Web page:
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We are a worldwide social network of freethinkers, atheists, agnostics and secular humanists.

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World History

A group about World History so that I do not end up spamming my USA and Non USA News Group

Location: #culture
Members: 19
Latest Activity: 9 hours ago

Discussion Forum

How the British Divided Up the Arab World

Started by Hope. Last reply by Chris Oct 15, 2016. 7 Replies

How the British Divided Up the Arab WorldThe development of the modern nation states throughout the Arab world is a fascinating and heartbreaking process. 100 years ago, most Arabs were part of the…Continue

Tags: Arab, World, Up, Divided, the

History Snippets

Started by Doone has Fremdschämen. Last reply by Tom Sarbeck Oct 12, 2016. 3 Replies

AN AMERICAN CREATION STORYby Akim ReinhardtThere is scientific evidence indicating that Asiatic peoples migrated…Continue

Tags: Snippets, History

Old Time Religion and Buildings

Started by Doone has Fremdschämen. Last reply by Onyango Makagutu Nov 30, 2012. 1 Reply

Tatev Monastery - Tatev, ArmeniaThe Tatev monastery once played a notable role in the advancement of medieval Armenian culture when it housed the University of Tatev in the 14th and 15th…Continue

Tags: Buildings, and, Religion, Time, Old

THE FALL OF THE ROMAN EMPIRE AND THE RISE OF ISLAM

Started by Doone has Fremdschämen. Last reply by Doone has Fremdschämen Jul 11, 2012. 2 Replies

THE FALL OF THE ROMAN EMPIRE AND THE RISE OF ISLAMTom Holland in The Guardian:Whenever modern civilisations…Continue

Tags: AND, RISE, ISLAM, EMPIRE, ROMAN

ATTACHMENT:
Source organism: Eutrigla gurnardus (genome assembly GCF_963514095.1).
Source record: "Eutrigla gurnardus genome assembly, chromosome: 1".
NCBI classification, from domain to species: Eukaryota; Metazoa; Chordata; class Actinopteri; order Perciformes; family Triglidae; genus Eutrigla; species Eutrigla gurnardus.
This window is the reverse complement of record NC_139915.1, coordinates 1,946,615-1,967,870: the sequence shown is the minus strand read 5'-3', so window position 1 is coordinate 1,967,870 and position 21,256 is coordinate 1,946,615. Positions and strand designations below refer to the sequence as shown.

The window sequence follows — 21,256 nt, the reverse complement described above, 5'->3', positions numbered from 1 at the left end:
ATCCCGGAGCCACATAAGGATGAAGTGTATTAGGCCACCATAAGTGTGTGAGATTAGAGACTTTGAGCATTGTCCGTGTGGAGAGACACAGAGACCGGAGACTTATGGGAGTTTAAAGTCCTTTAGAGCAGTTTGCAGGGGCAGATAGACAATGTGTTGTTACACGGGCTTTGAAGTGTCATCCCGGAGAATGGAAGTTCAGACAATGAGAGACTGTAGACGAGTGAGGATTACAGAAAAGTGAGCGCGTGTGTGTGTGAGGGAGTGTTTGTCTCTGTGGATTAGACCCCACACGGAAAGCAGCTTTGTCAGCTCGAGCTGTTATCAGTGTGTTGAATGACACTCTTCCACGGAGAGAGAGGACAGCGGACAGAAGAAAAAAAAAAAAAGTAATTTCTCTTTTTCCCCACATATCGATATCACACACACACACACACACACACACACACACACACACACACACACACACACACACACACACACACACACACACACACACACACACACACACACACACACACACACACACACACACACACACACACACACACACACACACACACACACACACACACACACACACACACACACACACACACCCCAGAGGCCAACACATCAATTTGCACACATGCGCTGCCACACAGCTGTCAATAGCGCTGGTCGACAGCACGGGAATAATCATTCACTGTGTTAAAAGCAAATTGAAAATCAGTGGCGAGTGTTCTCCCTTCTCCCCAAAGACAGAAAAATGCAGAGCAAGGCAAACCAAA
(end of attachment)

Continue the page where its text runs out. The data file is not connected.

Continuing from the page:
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Comment by Stephen on July 19, 2018 at 3:55pm

Revealed: The mystery of why a Confederate submarine sank, after becoming the first in the world to sink an enemy warship, has been solved… the crew failed to release a 1,000lb block that would have allowed it to surface 

The first submarine to down an enemy ship was sunk itself after its crew failed to release an emergency weight to help it resurface.
Crew aboard the Confederate vessel HL Hunley did not disconnect the 1,000lb keel blocks to help it rapidly resurface, resulting in the sub being trapped underwater and the men dying from lack of oxygen.
Scientists who removed the corrosion, silt and shells from the boat found the levers all locked in their regular position, solving a mystery dating back to 1864.

Read more=  https://www.msn.com/en-gb/news/world/revealed-the-mystery-of-why-a-...…-the-crew-failed-to-release-a-1000lb-block-that-would-have-allowed-it-to-surface/ar-AAAiuoZ?ocid=spartandhp

Comment by Stephen on July 17, 2018 at 4:08pm

Nelson Mandela's letters from prison chart his heartbreaking struggle against apartheid

Nelson Mandela left a rich archive of letters documenting his time behind bars. The letters, many never seen before, express anger, self-control and his love for his family and count